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Going For The Throat: Random Acts of Kindness–A Human Medicine Dodo Bird?

Post Published: 17 February 2010
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Category: Column, Going for the Throat, Health Care Column Thyroid Diseases and Thyroid Cancers
This post currently has 12 responses. Leave a comment

For the first time since starting writing for Dear Thyroid, I struggled a bit for a topic for today’s article.   To start, I felt like there was no way I could top last week.   The response to Six Word Thygraphs was overwhelming (thank you, everyone, a winner to be announced soon)–it would be like following Elvis at a karaoke bar.   Secondly, I’m elbow deep in two different books about how doctors and patients relate to each other, but neither is what I would call a gripping read, subject matter notwithstanding.   Lastly, well, one word: Olympics.

So I decided to “go with what I know” and talk about myself.   And philanthropy.

I am a veterinarian.   I briefly debated becoming a “real” doctor (we love when people say that, by the way), but then decided something about touching strangers in such a personal way was not for me.   In the past couple of weeks, I have been reminded why I love what I do.   A few Sundays back,   a man came in carrying a dog that had been hit by a car.   He was the owner, technically, but not emotionally–he had just “adopted” this pet from someone who found him, and upon getting home and out of the car, the dog spooked, bolted, and was hit.   The young dog was beautiful–thick soft coat, amazingly muscled, and adorable face–we instantly fell in love.   He was clearly in shock, and his left front leg dangled a la Joe Theisman.   We got right to work–catheter and fluids to support his cardiovascular system, morphine for his pain, and radiographs to assess the leg damage and check for internal injuries.   Within 20 minutes he was stable and comfortable, with a splinted significant fracture of his radius and ulna, but no other serious injury.   He was lucky.   The owner didn’t quite see it that way.   A dog he’d owned for less than an hour had now cost him $600 before he’d even gotten him in the house.   When I discussed the options and costs for repair of the fractured leg, it was clear that while he felt badly for the dog, he was not willing or able to pay the cost for such repairs.   I can’t and don’t blame the man–they had no bond–the dog was just a dog, not a pet.   He opted for euthanasia.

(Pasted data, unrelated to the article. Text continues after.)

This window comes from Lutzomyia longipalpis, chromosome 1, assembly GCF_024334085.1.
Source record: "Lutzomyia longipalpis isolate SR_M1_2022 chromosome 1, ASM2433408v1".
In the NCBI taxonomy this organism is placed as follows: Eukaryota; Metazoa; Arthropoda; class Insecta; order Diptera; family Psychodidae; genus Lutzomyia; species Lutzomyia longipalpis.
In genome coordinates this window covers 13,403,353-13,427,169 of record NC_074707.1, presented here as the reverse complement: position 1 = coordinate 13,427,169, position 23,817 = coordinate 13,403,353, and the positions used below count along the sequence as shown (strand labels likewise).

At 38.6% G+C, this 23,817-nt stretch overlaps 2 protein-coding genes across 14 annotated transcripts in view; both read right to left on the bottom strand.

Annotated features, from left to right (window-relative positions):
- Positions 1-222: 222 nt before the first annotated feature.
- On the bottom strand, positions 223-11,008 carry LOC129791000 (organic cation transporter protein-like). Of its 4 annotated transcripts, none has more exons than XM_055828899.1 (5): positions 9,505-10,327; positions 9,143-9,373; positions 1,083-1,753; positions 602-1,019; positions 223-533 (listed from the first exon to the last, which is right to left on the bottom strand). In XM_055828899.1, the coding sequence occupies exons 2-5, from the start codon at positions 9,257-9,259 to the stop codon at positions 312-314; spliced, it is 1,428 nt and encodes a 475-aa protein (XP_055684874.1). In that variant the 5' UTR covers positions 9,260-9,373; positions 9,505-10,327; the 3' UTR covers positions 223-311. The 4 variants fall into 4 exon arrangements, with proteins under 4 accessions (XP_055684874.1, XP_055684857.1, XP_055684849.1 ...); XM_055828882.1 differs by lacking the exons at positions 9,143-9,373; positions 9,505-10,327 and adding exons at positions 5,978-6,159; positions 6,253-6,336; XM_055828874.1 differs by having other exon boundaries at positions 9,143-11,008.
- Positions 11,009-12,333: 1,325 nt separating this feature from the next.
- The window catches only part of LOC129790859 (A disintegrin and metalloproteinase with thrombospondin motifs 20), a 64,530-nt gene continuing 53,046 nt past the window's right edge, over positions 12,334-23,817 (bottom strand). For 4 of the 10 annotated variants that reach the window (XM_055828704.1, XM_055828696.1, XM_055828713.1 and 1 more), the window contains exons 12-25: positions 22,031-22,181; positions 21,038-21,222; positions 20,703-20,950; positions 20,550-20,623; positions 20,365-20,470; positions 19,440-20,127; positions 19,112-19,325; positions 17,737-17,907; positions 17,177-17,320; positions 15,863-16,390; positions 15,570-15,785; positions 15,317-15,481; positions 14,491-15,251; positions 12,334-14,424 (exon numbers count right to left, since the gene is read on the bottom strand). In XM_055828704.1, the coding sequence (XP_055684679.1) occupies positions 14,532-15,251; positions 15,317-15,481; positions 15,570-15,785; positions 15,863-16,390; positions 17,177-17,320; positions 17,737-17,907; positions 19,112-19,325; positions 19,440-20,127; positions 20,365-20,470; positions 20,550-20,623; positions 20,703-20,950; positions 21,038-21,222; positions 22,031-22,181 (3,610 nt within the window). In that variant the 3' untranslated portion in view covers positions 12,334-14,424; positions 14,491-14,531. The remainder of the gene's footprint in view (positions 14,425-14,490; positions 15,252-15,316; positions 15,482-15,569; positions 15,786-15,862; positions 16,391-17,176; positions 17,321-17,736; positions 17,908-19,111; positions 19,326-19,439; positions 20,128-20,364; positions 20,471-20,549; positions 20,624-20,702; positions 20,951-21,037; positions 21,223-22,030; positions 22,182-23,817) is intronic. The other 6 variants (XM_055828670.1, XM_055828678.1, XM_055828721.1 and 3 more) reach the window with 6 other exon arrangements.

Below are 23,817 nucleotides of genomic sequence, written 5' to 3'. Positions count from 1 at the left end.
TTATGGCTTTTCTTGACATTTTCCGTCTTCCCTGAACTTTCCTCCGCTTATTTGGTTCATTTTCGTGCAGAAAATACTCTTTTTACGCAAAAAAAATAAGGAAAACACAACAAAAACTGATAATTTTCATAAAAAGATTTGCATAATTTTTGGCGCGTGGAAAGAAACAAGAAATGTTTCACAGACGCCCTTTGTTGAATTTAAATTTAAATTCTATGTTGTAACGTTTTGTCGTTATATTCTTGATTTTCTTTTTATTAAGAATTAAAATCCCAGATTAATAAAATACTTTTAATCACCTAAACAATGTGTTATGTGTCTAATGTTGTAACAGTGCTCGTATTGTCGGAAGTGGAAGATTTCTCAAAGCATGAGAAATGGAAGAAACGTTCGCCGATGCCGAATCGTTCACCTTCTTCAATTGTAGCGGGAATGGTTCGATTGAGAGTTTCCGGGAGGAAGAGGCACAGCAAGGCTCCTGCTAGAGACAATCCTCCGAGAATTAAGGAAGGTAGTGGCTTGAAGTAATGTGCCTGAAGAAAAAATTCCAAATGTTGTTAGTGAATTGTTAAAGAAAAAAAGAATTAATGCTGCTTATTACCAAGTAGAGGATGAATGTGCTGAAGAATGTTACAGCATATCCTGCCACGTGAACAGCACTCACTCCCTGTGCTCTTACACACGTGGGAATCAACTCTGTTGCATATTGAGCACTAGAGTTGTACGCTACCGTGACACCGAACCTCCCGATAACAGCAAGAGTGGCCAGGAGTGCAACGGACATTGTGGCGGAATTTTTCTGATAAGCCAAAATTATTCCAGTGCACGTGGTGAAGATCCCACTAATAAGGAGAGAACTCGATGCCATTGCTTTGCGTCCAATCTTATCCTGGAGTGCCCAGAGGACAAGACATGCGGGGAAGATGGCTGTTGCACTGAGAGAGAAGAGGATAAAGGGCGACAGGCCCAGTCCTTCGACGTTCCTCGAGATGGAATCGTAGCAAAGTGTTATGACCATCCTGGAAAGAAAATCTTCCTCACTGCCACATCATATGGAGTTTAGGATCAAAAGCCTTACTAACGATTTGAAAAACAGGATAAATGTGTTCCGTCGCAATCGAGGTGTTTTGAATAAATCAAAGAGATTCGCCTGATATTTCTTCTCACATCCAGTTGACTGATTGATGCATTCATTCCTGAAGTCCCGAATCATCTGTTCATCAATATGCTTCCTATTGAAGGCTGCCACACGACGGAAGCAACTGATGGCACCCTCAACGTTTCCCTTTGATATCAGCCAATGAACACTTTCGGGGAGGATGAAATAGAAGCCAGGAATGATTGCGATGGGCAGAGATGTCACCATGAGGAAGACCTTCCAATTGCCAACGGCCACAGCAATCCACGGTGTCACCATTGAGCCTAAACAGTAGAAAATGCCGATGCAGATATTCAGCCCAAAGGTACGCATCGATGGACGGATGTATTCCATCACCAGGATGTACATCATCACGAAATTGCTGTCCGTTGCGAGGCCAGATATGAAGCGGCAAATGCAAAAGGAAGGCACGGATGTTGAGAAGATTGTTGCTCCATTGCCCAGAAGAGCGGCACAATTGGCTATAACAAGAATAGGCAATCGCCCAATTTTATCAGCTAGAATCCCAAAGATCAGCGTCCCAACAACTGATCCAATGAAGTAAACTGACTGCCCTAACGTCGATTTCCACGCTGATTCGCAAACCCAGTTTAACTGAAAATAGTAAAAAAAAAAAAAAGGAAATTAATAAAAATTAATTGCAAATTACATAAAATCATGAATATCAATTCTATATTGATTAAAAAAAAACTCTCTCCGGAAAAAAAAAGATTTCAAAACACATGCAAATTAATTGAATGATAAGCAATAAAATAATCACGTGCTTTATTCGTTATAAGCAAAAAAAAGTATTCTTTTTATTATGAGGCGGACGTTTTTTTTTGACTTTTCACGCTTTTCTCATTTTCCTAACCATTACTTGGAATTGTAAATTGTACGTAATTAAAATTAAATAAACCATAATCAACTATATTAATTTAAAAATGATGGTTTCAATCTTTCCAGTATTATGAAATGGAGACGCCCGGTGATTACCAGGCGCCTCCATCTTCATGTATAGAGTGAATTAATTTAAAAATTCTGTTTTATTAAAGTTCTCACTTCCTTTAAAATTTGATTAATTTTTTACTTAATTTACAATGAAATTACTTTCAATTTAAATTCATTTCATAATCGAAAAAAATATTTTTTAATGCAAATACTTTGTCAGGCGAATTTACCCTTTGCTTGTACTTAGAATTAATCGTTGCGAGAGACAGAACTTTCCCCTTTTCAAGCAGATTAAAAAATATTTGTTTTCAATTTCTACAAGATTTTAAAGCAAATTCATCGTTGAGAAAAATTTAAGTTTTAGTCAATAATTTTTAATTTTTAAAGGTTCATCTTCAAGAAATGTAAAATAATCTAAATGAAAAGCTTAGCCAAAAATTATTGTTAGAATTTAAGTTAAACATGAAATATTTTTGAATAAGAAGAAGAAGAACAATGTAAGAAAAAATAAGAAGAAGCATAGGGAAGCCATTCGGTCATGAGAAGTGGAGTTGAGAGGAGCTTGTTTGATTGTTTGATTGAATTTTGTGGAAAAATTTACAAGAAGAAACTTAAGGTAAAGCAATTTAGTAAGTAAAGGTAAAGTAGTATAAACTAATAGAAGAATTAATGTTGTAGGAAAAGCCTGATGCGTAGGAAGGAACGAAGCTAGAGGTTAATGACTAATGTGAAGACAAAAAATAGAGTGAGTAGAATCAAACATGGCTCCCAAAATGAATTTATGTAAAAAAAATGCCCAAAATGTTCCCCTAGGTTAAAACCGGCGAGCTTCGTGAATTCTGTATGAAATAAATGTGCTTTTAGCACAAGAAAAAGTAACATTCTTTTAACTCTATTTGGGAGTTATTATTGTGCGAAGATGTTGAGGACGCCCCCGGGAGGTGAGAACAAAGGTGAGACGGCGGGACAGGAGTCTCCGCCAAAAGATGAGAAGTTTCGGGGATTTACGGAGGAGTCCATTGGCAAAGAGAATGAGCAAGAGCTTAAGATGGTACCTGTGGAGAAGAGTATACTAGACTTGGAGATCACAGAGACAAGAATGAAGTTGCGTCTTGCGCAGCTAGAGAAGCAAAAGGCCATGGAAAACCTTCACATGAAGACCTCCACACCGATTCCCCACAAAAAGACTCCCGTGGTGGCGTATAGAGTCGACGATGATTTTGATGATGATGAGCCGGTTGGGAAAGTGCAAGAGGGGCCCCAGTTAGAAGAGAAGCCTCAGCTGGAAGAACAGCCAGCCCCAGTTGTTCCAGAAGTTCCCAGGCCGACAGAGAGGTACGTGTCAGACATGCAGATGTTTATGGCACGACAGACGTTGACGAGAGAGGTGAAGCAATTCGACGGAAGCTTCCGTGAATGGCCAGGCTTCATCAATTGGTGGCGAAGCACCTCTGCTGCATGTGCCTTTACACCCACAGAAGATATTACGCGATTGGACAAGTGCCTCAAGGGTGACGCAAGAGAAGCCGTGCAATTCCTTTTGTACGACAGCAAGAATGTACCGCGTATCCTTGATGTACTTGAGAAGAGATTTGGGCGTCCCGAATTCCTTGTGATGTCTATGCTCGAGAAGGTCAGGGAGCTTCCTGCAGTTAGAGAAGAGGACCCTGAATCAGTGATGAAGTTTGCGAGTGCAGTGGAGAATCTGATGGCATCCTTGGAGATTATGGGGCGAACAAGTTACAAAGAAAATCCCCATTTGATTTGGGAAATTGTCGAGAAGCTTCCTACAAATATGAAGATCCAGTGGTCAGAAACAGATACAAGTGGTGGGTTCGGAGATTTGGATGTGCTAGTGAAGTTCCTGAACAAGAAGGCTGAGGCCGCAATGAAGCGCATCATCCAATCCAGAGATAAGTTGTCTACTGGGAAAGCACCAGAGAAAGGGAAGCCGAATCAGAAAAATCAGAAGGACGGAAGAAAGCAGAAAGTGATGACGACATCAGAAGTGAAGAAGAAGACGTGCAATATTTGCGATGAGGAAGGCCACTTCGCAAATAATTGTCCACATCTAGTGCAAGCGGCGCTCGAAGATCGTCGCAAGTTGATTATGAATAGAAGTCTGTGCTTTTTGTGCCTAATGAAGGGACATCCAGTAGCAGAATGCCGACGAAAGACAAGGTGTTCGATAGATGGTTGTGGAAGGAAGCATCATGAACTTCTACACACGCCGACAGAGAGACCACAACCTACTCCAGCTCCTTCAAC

This is where the magic happens.   As a policy, we do not take in surrendered pets.   We’d love to, but you cannot image the numbers of animals we would have routinely relinquished to us.   When I walked back into treatment with the news, one of the technicians stepped up–no way would he allow it, he would take responsibility for the dog.   Unsure if he could even keep this pet, or if the dog would be compatible with his current dog and cat, he decided at the very least he’d pay for the fracture to be repaired and find the dog a suitable home.   The owner agreed to pay the current bill and sign him over.   After our new charge was placed in a comfy cage, it was time for my fingers to do the walking.   I called a veterinary orthopedic surgeon friend who has a mobile surgical practice with the story and she immediately offered to perform a surgical repair in the next couple of days for half price.   I agreed to come in on my day off to act as anesthesiologist to defray that cost.   This was no simple repair, and reducing the fracture and implanting the plate and screws clearly takes significant time as well.   As a bonus, while the dog was under I removed a broken incisor tooth and the orthopedist neutered him for free.